Don’t disturb John . He’s just gone to study the lesson.
Other time adverbs like this include already, since (last weekend), so far, still, up to now, yet.
When we use time adverbs that talk about finished periods of time we use the past simple rather than the present perfect:
John had the traffic accident, at the age of 47, in 2001. (notJohn has had…)
Other time adverbs like this include (a month) ago, at (3 o’clock), last (week, month), on(Sunday), once (= at some time in the past), then, yesterday.
We often use before, for, and recently with the present perfect and also the past simple.
…with present perfect
nothing like this has happened before.
A new cinemal has recently opened in Barcelona close to my area
…with past simple
Why didn’t you ask me before?
We had the house for five months
Time adverbs that refer to the present, such as today, this morning/week/month, can also be used with either the present perfect or past simple. If we see today etc. as a past, completed period of time, then we use the past simple; if we see today, etc. as a period including the present moment,then we use the present perfect.
I didn’t shave today (= the usual time has passed; suggests I will not shave today) and
I haven’t shaved today. (= today is not finished; I may shave later or may not)
We use since to talk about a period that started at some point in the past and continues until the present time. This is why we often use since with the present perfect:
Since 2002 I have worked in a international company in Barcelona
I haven’t been able to play piano since I selt my piano
We use the present perfect with ever and never to emphasise that we are talking about the whole
of a period of time up until the present:
It’s one of the most great castles I have ever seen. (= in my whole life)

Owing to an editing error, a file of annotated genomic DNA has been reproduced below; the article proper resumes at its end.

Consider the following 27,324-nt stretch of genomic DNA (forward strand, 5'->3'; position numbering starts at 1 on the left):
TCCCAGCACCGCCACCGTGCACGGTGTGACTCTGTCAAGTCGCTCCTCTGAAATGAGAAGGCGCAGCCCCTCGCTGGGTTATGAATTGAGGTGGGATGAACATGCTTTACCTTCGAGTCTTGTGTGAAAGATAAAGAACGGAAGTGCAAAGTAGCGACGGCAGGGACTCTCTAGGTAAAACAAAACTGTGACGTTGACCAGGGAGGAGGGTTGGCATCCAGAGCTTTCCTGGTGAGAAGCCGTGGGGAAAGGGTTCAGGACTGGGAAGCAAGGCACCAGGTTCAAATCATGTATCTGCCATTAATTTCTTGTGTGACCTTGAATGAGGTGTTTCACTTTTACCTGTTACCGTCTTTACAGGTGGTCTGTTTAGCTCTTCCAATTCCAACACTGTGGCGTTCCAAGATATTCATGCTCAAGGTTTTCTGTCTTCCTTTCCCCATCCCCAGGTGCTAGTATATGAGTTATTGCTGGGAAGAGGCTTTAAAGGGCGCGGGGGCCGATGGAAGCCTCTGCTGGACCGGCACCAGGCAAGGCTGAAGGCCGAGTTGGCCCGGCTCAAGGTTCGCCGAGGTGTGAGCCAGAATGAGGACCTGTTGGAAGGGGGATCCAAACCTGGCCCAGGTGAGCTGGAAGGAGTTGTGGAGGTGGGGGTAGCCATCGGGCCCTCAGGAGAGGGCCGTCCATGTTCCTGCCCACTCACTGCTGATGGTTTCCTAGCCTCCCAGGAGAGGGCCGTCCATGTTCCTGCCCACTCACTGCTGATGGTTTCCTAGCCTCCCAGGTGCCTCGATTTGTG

I’ve never had any problems with the washing machine (= at any time since I bought it)
We use the past simple with ever and never to talk about a completed period in the past:
When he was young, he never bothered too much about his appearance.
Choice between present perfect and past simple for recent events may depen on the attitude of the speaker
When we report that someone has recently invented, produced, discovered or written something we use the present perfect. When we talk about something that was invented, etc. in the more distant past we use the past simple.
It is often said that Americo Vespuccio ‘discovered’ .America
Chinese craftsmen invented both paper and printing.
Sometimes it makes very little difference to the main sense of
Present perfect continuous , can refer to a range of meanings depending on the time expression used and the context
A state wich last up to the present moment :
I’ve been listening you one hour!
A non-finish activity
I ‘ve been cooking all morning but I still haven’t finished
To emphasise duration
I’ve been writting letters all morning
A recently finished activity
I’ve been talking with my teacher. That’s why I seems nervous
A repeated activity
I have been learning turkish lesson this year.